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Qantas tells court rumours of negative culture ‘unreasonable’ excuse to turn down job

With a compensation order looming, lawyers for Qantas told a court it was “unreasonable” for one of the sacked ground-handling staff to turn down another job within the company because he allegedly heard rumours of a “negative” culture.

user iconNaomi Neilson 30 May 2024 Big Law
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In the hypothetical world where the August 2020 sackings never occurred, Qantas has argued there would have been “another window” to legally stand down the 1,700 ground handlers in late 2021 and terminate their employment by February and March 2022.

It is because of this “counterfactual” scenario – which Justice Michael Lee allowed to be argued earlier this month – that Qantas argued the workers should not to be entitled to compensation beyond those dates.

The airline was found to have illegally outsourced the staff by the Federal Court, and this was again reinforced by the High Court on appeal.

 
 

Opening this case in the Federal Court on Wednesday (29 May) morning, Richard Dalton KC, counsel for Qantas, said the Delta strain led to lengthy lockdown restrictions, border closures, low flying activity domestically, and international flying activity was dormant.

In the real world, Qantas “took drastic steps in 2021” to reduce its financial losses, including sacking 10,000 of its employees, retrenching thousands more, and selling its Mascot property.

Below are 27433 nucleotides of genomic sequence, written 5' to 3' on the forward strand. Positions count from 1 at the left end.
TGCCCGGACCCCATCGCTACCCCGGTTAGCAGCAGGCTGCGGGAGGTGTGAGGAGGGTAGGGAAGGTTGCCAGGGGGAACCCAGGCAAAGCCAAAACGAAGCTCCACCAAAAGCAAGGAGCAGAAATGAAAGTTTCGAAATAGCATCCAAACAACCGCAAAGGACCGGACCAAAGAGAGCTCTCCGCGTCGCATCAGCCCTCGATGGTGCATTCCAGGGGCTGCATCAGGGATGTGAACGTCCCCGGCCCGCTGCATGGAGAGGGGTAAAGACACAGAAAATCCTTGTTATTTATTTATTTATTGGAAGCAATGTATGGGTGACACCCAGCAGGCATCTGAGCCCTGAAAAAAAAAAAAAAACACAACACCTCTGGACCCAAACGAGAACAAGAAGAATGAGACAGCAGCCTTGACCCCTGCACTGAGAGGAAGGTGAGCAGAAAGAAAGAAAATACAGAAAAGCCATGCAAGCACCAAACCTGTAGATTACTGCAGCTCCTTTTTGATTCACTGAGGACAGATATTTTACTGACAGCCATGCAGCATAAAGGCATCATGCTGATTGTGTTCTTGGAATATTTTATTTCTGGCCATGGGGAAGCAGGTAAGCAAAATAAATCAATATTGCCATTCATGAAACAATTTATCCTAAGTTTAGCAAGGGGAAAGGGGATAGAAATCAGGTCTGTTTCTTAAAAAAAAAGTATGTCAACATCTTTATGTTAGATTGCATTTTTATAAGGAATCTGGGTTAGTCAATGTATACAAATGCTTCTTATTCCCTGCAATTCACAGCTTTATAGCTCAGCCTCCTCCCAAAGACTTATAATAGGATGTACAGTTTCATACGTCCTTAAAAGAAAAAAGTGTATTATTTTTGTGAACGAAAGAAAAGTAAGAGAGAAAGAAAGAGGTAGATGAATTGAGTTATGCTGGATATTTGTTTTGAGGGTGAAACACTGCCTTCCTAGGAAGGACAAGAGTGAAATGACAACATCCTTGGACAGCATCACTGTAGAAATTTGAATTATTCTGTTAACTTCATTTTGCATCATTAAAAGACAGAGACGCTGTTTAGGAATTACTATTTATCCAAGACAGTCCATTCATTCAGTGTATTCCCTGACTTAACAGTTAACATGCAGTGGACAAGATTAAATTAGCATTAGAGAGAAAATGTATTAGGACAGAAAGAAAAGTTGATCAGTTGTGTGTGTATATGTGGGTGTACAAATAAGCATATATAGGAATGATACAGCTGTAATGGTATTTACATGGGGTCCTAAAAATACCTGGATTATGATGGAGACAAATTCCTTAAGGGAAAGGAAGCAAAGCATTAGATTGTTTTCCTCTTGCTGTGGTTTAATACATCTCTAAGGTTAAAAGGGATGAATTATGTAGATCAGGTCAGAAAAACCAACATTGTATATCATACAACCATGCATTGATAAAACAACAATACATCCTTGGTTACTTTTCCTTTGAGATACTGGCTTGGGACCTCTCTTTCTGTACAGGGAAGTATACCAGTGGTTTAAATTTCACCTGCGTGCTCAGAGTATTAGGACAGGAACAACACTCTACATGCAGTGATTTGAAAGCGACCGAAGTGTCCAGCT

“Everything was on the table at that time,” Dalton said.

“They were looking at a period of four months in which there is almost no flying domestically and internationally. They were really staring at the abyss, and they had already suffered calamitous losses.”

Justice Lee clarified that his submission was that “come high or hell water, by whatever means, by whatever advice, or by whatever process, Qantas was going to have a laser-like focus on saving as much money as they can, irrespective of sacking these workers?”

“Essentially, yes,” Dalton said.

Justice Lee then elaborated that “it seems to me clearly that what Qantas was seeking to do in 2020, and what I would infer they would do in 2021, when faced with what was undoubtedly a set of very catastrophic circumstances … was to cut costs quick”.

Appearing after Dalton, another counsel for Qantas said the court should also consider the decisions of three of the workers, who were used as test cases, made following the August 2020 decision.

One of those test cases said he turned down a job within Qantas to work in its freight division, which would have paid the same, because he feared the freight jobs would also be stood down eventually and “he had heard negative things about the culture” there.

When the counsel submitted that these fears were “unreasonable” and there was “no foundation” for them, Justice Lee questioned why it would be an irrational thought given the worker’s situation.

“If I was an employee working for a company and that company sacked me, and I thought that the only other job [I was offered] is one that I thought would be the next to go, why would it be unreasonable that I won’t go there because it would be a short-term proposition … [and] because I don’t want to go through this horrible experience twice,” Justice Lee put to the counsel.

The counsel argued that while it may have been the test case’s state of mind at the time, it was not “reasonably held”.

“We know freight was very important at the time, and freight was booming during COVID,” he said.

Moving into the income they recovered after the stand down, the counsel submitted that one of the test cases received COVID-19 payments and another received carer payments.

He said these payments should be considered “income” and taken into account when deciding how much they lost after August 2020.